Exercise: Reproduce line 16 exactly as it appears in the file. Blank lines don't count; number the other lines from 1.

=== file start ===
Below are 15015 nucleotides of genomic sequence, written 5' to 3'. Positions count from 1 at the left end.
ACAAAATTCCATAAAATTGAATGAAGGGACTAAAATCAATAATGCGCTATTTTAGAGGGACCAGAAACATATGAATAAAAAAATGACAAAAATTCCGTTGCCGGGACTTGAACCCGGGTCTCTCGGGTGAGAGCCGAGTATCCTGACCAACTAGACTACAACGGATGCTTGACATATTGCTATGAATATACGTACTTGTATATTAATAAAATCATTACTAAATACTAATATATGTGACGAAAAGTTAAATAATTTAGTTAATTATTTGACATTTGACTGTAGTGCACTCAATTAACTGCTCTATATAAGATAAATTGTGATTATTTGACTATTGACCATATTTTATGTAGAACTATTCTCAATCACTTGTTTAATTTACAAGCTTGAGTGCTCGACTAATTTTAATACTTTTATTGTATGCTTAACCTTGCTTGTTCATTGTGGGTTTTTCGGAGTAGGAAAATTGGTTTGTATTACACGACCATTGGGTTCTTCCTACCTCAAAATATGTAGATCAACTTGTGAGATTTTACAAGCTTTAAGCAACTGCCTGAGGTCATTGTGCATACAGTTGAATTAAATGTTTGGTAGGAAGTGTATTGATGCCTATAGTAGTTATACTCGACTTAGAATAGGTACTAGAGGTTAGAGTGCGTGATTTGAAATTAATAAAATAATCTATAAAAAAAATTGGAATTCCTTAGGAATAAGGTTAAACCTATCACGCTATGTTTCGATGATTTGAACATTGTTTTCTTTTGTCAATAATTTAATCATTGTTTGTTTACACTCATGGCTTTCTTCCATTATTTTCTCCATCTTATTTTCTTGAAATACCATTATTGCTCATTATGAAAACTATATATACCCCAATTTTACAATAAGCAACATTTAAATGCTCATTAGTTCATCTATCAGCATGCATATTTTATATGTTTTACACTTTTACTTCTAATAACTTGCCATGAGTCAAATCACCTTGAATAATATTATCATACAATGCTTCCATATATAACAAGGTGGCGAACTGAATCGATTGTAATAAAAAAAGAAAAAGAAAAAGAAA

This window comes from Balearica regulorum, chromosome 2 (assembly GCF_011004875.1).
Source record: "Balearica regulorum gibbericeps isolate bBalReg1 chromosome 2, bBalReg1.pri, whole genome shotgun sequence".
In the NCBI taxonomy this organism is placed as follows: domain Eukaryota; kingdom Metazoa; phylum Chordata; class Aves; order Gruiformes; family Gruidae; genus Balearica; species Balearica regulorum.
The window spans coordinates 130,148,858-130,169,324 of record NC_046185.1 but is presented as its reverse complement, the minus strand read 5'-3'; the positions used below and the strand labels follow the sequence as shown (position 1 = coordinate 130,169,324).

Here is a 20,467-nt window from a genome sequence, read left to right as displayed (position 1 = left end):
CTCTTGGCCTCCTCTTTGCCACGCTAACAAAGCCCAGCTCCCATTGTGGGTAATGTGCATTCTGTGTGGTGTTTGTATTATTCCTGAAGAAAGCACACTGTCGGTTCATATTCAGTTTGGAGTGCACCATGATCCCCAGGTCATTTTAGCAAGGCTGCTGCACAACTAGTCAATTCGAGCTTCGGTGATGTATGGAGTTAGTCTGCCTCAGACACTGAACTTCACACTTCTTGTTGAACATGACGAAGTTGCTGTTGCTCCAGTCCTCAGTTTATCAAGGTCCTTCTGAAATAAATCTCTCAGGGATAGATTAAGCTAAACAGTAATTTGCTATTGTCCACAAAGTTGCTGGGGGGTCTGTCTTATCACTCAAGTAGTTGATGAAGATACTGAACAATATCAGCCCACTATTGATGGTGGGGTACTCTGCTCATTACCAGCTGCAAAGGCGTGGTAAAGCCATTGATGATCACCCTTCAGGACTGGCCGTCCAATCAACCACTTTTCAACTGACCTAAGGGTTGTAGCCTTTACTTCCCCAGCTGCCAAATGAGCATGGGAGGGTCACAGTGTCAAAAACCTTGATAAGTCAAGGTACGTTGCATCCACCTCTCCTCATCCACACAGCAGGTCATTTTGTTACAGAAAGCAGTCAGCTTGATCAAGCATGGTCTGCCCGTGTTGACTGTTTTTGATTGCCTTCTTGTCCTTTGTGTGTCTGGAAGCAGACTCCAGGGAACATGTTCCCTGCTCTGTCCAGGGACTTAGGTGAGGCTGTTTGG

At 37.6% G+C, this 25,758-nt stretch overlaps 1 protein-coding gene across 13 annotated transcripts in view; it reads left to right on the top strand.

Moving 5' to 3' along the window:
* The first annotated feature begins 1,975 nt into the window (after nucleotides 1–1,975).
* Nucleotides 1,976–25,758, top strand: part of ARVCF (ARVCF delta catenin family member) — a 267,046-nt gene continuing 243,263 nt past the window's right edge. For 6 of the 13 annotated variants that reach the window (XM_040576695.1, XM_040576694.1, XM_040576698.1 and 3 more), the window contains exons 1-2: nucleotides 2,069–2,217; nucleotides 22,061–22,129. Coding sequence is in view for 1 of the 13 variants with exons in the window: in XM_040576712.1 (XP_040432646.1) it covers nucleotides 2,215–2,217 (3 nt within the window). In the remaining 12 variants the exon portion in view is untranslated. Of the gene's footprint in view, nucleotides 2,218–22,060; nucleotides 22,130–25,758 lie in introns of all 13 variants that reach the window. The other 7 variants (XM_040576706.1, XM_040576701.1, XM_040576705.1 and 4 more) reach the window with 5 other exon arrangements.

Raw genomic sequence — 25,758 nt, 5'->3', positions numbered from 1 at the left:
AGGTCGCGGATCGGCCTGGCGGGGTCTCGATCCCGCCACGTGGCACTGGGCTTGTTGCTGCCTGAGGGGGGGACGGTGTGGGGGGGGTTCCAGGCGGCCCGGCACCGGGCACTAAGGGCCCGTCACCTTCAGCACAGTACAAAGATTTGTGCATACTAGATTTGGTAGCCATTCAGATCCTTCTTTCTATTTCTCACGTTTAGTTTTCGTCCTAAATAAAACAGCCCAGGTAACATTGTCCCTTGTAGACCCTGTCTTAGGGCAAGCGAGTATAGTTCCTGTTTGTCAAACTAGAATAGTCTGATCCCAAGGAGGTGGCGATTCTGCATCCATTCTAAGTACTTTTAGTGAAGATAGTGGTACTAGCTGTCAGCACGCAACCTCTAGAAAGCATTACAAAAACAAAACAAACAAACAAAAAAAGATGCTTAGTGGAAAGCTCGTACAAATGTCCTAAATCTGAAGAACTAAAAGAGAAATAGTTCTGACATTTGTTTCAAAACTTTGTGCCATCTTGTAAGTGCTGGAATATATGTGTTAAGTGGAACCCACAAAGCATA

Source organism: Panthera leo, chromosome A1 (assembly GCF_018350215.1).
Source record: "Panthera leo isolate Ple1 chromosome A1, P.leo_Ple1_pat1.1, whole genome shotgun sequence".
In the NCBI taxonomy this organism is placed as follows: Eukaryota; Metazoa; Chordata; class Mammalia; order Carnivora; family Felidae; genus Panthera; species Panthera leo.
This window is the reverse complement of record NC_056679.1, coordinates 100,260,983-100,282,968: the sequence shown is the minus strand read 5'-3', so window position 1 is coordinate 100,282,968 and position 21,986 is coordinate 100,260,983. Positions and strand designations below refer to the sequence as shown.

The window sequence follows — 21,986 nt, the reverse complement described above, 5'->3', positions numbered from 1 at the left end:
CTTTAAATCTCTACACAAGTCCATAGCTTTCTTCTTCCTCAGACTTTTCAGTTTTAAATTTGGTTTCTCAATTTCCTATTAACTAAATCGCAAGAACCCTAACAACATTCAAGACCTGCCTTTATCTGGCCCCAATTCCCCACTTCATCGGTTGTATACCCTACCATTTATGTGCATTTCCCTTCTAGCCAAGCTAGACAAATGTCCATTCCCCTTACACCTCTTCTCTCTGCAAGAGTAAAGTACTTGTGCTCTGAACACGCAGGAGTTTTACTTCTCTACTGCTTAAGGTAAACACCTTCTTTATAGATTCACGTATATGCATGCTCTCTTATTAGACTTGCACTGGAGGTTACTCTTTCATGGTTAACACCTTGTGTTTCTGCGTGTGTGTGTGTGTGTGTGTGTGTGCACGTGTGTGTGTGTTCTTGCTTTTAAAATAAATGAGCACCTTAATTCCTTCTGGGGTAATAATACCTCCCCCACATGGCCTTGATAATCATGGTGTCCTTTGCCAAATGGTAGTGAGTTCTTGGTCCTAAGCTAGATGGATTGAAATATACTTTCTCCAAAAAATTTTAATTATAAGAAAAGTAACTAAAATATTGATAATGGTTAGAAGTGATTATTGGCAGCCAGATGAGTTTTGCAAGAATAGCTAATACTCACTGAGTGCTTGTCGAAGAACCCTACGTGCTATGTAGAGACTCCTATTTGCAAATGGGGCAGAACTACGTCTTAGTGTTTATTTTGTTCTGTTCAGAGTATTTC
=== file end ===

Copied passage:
Source record: "Panthera leo isolate Ple1 chromosome A1, P.leo_Ple1_pat1.1, whole genome shotgun sequence".